Dennis Johnson, the State’s Attorney for McKenzie County, said there is a distinct group of people arriving in ND that remind him of Cher’s song “Gypsies, Tramps and Thieves.” Believe me, that is not a flattering reference. He hastened to add that he considered most people coming to ND to work and live to be law-abiding citizens. Johnson said two groups are causing trouble: One he called “carpetbaggers,” people there to make a quick buck and get out; the other he characterized as people with nothing to lose and bringing a lot of problems with them. Johnson testified before a State Bar Association Task Force gathering facts about how the oil boom in northwest ND is affecting the state’s justice system. The task force met in the four largest cities in western ND.
Would you like an in-depth view of the oil fields? For $325, Bakken Field Tours has 11-hour tours originating in Minot and Williston. Investors, developers and community leaders are the expected customers.
Foreign ambassadors normally give ND a wide berth. Perhaps the state’s new prosperity is changing that. The EU Ambassador to the U.S., Joao Vale de Almeida, recently addressed the Bismarck-Mandan Chamber of Commerce. He said he was attracted to ND, in part, by its oil boom. He said, “In difficult economic times it’s good to see one state in such good shape. I haven’t felt that much optimism elsewhere in the country.” Almeida will be followed by Japan’s ambassador who will visit Bismarck near the end of July.
Many in Bismarck are optimistic -- businessman Bill Shalhoob made a pitch to expand the Civic Center and finance it with various sales tax increases: “We think Bismarck is getting positioned to be the logical choice as corporate headquarters for this part of the oil play in North Dakota. We shouldn’t lose that opportunity.” General reaction was largely negative along the lines that, while business would benefit, the public would be asked to foot the bill.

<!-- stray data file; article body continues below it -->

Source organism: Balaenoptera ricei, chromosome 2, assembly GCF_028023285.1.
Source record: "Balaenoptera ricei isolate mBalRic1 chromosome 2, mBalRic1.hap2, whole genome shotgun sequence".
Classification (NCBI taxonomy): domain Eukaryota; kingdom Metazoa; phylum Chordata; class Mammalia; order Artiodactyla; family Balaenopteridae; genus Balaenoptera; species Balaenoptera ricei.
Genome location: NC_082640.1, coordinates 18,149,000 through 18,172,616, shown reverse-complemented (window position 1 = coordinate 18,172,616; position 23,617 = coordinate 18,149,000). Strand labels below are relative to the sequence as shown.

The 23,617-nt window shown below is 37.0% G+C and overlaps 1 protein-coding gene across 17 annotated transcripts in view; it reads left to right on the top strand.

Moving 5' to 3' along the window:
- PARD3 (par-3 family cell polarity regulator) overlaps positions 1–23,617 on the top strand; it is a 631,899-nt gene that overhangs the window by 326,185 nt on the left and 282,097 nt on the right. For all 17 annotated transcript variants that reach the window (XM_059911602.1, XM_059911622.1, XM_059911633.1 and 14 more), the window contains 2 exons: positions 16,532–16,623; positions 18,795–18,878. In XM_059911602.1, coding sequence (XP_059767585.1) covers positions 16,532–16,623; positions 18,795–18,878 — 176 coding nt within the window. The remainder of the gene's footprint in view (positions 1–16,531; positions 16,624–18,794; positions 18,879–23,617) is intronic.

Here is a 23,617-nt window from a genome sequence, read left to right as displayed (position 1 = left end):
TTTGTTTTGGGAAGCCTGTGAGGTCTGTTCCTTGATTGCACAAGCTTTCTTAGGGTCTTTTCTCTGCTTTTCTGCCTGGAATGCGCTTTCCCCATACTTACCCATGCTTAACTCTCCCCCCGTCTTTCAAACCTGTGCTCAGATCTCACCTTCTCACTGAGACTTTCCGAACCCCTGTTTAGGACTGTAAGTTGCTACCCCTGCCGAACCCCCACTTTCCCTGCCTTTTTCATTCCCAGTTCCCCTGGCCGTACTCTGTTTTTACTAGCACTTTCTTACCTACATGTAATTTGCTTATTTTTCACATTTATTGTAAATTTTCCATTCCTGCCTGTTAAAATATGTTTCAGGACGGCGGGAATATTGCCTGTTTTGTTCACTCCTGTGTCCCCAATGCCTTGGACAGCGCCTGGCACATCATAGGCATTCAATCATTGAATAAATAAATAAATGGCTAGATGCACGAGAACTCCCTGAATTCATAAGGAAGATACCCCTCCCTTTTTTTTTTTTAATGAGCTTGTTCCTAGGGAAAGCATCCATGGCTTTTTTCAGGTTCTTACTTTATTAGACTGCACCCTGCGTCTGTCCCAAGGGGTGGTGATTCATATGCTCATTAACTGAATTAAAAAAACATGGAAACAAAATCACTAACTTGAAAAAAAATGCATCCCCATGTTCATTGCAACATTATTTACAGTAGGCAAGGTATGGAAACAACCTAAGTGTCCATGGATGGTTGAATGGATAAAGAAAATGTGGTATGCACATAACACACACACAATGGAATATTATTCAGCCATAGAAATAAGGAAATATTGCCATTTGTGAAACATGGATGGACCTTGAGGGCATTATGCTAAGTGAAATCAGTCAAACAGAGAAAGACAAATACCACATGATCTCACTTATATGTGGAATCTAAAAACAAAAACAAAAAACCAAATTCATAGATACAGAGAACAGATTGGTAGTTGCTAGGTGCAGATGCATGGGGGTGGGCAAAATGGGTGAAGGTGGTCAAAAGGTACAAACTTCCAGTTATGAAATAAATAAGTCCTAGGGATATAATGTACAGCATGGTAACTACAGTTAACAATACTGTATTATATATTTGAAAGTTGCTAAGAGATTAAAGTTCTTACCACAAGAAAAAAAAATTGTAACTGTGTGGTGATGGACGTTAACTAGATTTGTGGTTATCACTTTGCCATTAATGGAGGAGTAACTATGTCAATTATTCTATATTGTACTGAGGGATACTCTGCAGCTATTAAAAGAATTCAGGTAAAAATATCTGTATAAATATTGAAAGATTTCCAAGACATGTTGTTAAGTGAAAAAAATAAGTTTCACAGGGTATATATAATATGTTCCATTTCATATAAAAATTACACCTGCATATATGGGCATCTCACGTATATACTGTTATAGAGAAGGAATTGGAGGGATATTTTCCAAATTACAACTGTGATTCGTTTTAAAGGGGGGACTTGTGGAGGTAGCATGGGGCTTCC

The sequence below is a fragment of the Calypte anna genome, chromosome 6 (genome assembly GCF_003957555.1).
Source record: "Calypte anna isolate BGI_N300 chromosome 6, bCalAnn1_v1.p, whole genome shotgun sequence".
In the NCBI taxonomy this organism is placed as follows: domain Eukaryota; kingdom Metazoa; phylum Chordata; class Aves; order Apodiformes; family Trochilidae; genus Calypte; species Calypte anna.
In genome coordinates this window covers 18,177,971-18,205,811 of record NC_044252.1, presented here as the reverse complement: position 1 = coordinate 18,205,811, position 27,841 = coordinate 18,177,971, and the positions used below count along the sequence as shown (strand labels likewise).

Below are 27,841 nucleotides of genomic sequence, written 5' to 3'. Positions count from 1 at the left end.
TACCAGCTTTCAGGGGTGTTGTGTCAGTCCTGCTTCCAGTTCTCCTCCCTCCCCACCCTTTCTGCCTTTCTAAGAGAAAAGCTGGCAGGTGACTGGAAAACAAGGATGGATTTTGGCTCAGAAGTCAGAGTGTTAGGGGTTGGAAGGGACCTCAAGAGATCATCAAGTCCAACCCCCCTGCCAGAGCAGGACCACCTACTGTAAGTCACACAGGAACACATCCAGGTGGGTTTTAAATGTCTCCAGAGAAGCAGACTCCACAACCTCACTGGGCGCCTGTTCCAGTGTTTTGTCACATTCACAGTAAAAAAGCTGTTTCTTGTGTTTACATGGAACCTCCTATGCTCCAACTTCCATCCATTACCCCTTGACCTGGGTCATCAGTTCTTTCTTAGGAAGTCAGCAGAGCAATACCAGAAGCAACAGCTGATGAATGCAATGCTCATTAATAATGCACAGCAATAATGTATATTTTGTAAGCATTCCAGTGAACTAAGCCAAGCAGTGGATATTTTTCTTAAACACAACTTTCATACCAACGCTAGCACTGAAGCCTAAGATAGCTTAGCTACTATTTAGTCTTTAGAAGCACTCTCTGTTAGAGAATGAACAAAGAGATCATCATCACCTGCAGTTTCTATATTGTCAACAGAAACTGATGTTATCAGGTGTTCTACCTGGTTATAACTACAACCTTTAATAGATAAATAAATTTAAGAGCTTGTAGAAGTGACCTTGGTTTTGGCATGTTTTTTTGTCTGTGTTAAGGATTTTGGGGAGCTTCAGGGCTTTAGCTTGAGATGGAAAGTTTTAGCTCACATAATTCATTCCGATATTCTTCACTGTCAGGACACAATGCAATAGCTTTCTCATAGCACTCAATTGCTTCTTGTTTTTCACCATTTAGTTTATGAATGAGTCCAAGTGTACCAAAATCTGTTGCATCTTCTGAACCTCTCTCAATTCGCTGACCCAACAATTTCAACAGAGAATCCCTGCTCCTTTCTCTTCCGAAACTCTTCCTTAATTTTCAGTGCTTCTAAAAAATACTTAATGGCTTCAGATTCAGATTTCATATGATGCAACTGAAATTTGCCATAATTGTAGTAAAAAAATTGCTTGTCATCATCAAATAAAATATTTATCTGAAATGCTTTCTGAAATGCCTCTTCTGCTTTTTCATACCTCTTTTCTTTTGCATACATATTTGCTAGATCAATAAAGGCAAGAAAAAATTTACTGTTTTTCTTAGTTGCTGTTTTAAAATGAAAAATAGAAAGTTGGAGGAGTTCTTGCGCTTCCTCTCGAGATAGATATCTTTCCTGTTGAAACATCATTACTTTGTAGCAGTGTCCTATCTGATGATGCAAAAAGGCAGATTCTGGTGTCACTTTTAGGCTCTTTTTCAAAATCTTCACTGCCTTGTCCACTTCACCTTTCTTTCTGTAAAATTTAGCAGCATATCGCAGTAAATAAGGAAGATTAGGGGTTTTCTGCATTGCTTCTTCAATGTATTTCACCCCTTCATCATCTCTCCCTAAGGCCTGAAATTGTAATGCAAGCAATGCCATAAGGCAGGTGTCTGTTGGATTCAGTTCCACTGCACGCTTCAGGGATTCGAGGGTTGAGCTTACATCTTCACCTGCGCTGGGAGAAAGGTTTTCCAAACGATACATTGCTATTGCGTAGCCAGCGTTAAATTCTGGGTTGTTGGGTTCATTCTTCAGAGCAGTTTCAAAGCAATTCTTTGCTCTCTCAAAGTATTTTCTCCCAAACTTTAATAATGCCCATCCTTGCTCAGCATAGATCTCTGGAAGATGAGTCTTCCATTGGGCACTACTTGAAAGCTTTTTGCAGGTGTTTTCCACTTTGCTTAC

A productive lifetime has drawn to a close -- Harold Pederson (94) died June 10, 2012. Harold was a WWII Purple Heart vet who graduated from USC after the war. The Killdeer, ND, native was not somebody who pushed to the head of the line, or said “look at me,” he was a kind, honest, modest Lutheran Norwegian. Harold was a quintessential member of the “Greatest Generation.” The manner of his death was probably much to his liking -- Harold had been on an outing from a retirement home in Santa Rosa, California. The day trip took him to nearby Bodega Bay, one of his favorite spots on the Pacific coast. On the return Harold dozed in the rear of the bus and at the end of the trip was found to have never wakened. Harold was a longtime friend of this newsletter.
“He’d bring political skill to a presidential ticket, plus personal charm, policy knowledge, administrative experience, proven success in creating jobs and managing a booming state economy” -- that was GF Herald Publisher Mike Jacobs encouraging consideration of U.S. Sen. John Hoeven as a Republican candidate for Vice President, an idea first suggested by John McCain. Hoeven has clearly exceeded expectations and is on an upward path, but may not yet have the national recognition to balance a ticket.